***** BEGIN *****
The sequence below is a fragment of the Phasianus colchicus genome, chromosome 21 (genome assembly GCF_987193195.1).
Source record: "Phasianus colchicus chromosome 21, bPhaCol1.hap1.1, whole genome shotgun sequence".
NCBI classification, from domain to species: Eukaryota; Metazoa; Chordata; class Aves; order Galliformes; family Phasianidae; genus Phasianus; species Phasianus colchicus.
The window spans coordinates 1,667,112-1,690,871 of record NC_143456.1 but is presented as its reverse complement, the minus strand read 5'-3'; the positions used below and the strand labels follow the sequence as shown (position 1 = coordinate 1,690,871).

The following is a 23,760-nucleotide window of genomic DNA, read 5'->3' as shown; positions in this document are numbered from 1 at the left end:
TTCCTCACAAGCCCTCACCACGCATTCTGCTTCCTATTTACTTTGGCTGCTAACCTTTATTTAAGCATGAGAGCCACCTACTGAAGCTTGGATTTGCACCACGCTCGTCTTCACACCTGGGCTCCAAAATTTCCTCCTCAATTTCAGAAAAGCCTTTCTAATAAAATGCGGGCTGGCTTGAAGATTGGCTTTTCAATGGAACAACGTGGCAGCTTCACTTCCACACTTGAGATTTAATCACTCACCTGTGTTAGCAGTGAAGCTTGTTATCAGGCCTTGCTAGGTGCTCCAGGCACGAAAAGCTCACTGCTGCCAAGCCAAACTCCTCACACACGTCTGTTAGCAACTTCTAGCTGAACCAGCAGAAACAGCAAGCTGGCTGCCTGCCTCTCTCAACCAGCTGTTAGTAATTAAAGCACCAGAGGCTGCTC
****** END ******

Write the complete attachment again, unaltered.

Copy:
The sequence below is a fragment of the Phasianus colchicus genome, chromosome 21 (genome assembly GCF_987193195.1).
Source record: "Phasianus colchicus chromosome 21, bPhaCol1.hap1.1, whole genome shotgun sequence".
NCBI classification, from domain to species: Eukaryota; Metazoa; Chordata; class Aves; order Galliformes; family Phasianidae; genus Phasianus; species Phasianus colchicus.
The window spans coordinates 1,667,112-1,690,871 of record NC_143456.1 but is presented as its reverse complement, the minus strand read 5'-3'; the positions used below and the strand labels follow the sequence as shown (position 1 = coordinate 1,690,871).

The following is a 23,760-nucleotide window of genomic DNA, read 5'->3' as shown; positions in this document are numbered from 1 at the left end:
TTCCTCACAAGCCCTCACCACGCATTCTGCTTCCTATTTACTTTGGCTGCTAACCTTTATTTAAGCATGAGAGCCACCTACTGAAGCTTGGATTTGCACCACGCTCGTCTTCACACCTGGGCTCCAAAATTTCCTCCTCAATTTCAGAAAAGCCTTTCTAATAAAATGCGGGCTGGCTTGAAGATTGGCTTTTCAATGGAACAACGTGGCAGCTTCACTTCCACACTTGAGATTTAATCACTCACCTGTGTTAGCAGTGAAGCTTGTTATCAGGCCTTGCTAGGTGCTCCAGGCACGAAAAGCTCACTGCTGCCAAGCCAAACTCCTCACACACGTCTGTTAGCAACTTCTAGCTGAACCAGCAGAAACAGCAAGCTGGCTGCCTGCCTCTCTCAACCAGCTGTTAGTAATTAAAGCACCAGAGGCTGCTC